Prosecutor demands arrest for women’s rally detainees in Istanbul

(Updates with court decision)

Two of the nine protesters taken into police custody after Saturday’s demonstrations for International Women’s Day in Istanbul’s Kadıköy district were issued month-long house arrests, while the remaining seven will have to sign in at the nearest police station to their place of residence twice a week, their lawyers announced on Twitter.

All nine protesters were issued foreign travel bans as well. The group had been referred to court with a prosecutor demanding their arrest earlier on Sunday.

According to ETHA news agency, the prosecutor demanded arrest without taking statements from the activists, who are charged with resisting arrest.

The charge carries a sentence of six months to three years in prison, which can be increased by a third if the act is carried out in disguise or in a group, according to Turkish law. The law also stipulates that pre-trial detention remain an extraordinary measure, however, prosecutors often demand arrest in cases related to street protests.

Before the referral, after midnight on Saturday night, lawyers for the detainees told reporters that they had been unable to meet with their clients.

“We are concerned for the lives of our clients,” the lawyers of Contemporary Lawyers Association (ÇHD) said. “We are calling on all to show solidarity with us and our clients who were taken into custody under torture.”

Most of the detainees are transwomen, who were stopped by the police as they arrived at the demonstration, LGBT news portal Kaos GL cited ÇHD as saying on Saturday.

“They didn’t want to allow rainbow banners, signs, and even umbrellas to enter at first,” ÇHD said. “They didn’t want to let the trans cortege in.”

The activists were taken into custody after the rally ended, as they were taking a taxi cab to leave the grounds. The police didn’t cite a reason for their original detention.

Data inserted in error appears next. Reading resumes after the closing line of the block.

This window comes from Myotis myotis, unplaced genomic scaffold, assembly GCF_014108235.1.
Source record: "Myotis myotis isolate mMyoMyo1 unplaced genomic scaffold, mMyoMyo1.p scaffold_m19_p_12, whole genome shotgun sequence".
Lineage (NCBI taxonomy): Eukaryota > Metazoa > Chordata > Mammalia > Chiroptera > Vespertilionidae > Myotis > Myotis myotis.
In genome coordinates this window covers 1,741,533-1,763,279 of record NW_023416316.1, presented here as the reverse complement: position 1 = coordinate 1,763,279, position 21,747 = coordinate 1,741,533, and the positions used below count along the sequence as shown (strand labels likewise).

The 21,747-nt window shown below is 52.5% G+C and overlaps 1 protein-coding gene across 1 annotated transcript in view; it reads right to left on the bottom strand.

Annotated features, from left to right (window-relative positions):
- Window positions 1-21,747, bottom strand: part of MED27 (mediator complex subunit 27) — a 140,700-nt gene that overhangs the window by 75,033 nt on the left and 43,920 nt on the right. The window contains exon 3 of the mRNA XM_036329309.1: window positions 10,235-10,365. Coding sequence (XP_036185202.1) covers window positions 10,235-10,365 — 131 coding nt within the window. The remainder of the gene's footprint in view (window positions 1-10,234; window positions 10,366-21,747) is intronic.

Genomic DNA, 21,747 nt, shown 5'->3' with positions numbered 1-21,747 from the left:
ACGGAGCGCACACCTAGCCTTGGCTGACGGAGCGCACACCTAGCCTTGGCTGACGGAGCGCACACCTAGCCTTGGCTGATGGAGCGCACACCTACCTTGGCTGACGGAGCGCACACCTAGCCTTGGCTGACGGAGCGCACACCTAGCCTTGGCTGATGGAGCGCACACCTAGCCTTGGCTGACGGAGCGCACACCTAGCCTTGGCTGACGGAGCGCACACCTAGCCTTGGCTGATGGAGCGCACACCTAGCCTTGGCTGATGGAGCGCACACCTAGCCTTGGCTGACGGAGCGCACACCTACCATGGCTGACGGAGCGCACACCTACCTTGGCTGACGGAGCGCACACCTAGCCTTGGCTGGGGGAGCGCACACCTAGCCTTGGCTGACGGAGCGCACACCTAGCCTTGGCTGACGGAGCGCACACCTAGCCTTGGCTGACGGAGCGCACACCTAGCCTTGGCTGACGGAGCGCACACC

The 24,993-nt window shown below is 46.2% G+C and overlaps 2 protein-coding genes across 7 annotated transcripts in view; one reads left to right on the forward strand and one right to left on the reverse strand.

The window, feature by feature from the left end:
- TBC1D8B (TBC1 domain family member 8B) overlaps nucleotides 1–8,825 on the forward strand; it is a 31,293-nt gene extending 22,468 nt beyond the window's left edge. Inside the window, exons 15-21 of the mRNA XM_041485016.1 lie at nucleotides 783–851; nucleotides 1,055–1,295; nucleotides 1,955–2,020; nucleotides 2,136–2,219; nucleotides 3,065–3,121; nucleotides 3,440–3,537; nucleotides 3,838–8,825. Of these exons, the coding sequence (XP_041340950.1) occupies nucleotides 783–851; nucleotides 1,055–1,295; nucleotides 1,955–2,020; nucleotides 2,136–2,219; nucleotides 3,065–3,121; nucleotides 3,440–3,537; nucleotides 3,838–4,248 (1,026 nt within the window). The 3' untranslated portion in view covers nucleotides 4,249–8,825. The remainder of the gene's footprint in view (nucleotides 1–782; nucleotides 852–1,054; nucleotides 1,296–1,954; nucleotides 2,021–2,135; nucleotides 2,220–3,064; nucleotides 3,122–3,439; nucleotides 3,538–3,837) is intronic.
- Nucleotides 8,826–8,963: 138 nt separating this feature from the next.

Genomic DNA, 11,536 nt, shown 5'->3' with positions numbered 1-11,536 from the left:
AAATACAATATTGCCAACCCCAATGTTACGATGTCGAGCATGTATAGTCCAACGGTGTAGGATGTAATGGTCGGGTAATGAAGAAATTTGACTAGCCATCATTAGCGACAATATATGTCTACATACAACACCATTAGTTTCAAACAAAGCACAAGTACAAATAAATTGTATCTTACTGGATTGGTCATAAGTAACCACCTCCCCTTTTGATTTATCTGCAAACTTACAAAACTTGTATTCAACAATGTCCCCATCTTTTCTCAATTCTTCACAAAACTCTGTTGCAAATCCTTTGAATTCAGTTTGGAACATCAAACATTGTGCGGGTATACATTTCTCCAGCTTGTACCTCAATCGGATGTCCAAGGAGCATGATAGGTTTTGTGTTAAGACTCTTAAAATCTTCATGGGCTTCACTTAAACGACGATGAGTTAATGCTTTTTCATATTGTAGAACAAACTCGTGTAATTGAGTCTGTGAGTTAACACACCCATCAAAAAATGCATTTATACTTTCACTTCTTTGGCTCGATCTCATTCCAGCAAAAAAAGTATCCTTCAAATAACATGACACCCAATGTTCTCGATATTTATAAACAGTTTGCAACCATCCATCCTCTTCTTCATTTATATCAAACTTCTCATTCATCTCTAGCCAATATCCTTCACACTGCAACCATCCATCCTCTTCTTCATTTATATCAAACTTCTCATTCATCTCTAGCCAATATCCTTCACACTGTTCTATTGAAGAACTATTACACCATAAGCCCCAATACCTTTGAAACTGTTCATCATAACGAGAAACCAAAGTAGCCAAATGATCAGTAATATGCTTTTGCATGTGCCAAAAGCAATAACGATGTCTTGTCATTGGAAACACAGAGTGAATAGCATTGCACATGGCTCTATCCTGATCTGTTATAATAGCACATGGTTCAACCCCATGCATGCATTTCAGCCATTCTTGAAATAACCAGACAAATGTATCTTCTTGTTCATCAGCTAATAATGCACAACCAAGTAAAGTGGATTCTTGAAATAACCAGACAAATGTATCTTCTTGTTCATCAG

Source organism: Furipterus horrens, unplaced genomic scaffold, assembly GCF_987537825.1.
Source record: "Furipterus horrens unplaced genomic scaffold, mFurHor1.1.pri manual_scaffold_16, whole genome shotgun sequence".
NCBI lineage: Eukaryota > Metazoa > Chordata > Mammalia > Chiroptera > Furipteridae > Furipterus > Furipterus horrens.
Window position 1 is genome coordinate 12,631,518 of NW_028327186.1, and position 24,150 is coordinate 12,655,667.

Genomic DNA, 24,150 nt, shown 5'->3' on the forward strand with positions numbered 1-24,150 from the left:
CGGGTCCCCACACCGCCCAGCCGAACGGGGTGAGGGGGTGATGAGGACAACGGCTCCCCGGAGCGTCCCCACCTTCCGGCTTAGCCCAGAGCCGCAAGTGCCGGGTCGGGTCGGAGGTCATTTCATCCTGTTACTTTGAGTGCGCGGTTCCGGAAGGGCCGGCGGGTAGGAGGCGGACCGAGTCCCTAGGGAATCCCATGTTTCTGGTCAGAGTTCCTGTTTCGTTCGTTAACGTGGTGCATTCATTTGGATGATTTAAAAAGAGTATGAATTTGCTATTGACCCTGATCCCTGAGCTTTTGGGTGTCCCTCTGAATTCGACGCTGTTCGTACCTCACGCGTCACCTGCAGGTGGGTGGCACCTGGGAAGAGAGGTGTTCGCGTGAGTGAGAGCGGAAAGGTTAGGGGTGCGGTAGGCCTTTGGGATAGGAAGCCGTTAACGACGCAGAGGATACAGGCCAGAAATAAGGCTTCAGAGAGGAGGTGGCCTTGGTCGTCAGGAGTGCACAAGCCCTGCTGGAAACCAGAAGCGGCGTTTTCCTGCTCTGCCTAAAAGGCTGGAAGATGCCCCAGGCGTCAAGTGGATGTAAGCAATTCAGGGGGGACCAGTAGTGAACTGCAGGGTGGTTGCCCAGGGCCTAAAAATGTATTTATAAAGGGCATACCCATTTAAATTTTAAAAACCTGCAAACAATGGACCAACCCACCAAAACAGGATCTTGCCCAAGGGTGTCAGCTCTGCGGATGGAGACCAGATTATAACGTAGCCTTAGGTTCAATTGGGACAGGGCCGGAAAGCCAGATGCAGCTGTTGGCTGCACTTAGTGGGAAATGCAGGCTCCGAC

“You have no right to detain people,” a woman shouted at the police as she tried to stop them from accessing the taxi, as caught on video by journalist Zeynep Kuray. The woman was violently pulled aside.

Female officers can be seen shoving protesters around to keep them away from the taxi.

Photographer Şener Yılmaz Aslan was also detained for documenting the detention. In a video captured by journalist Fatoş Erdoğan, Aslan is seen saying, “I am being detained as I photograph the torture imposed on trans people.” In the video, an officer is heard ordering for the removal of journalists from the area and four officers to surround Aslan, presumably so he won’t be seen.

“A hate crime is being committed here right now. Hatred is grown against trans people, gay people,” shouted one of the activists from inside the taxi.

Before the rally, Turkey’s Presidential Communications Director Fahrettin Altun targeted the LGBT community, saying “hideous” homosexuality would not be allowed to appear normal for Turkish youth.

Anti-LGBT sentiment among Turkish government officials has been on a steep hike since Directorate of Religious Affairs chief Ali Erbaş said homosexuality was the cause of disease and decay in April last year.

Turkish President Recep  Tayyip Erdoğan outright denied the existence of LGBT people in early February, quickly followed up by a call on his ruling party’s women to “nevermind the lesbians”.

Pride marches have been banned since 2015, when participants in Istanbul faced water cannons and tear gas by the police as they pushed to reach the usual parade route in central Istanbul. In 2014, some 100,000 people attended Istanbul Pride.

Regular pro-LGBT events have also been facing governorate bans in the capital Ankara since 2017.

LGBT groups and organisations have been subject to scrutiny in recent months over their role in the protests against a rector Erdoğan appointed to Istanbul’s prestigious Boğaziçi University.

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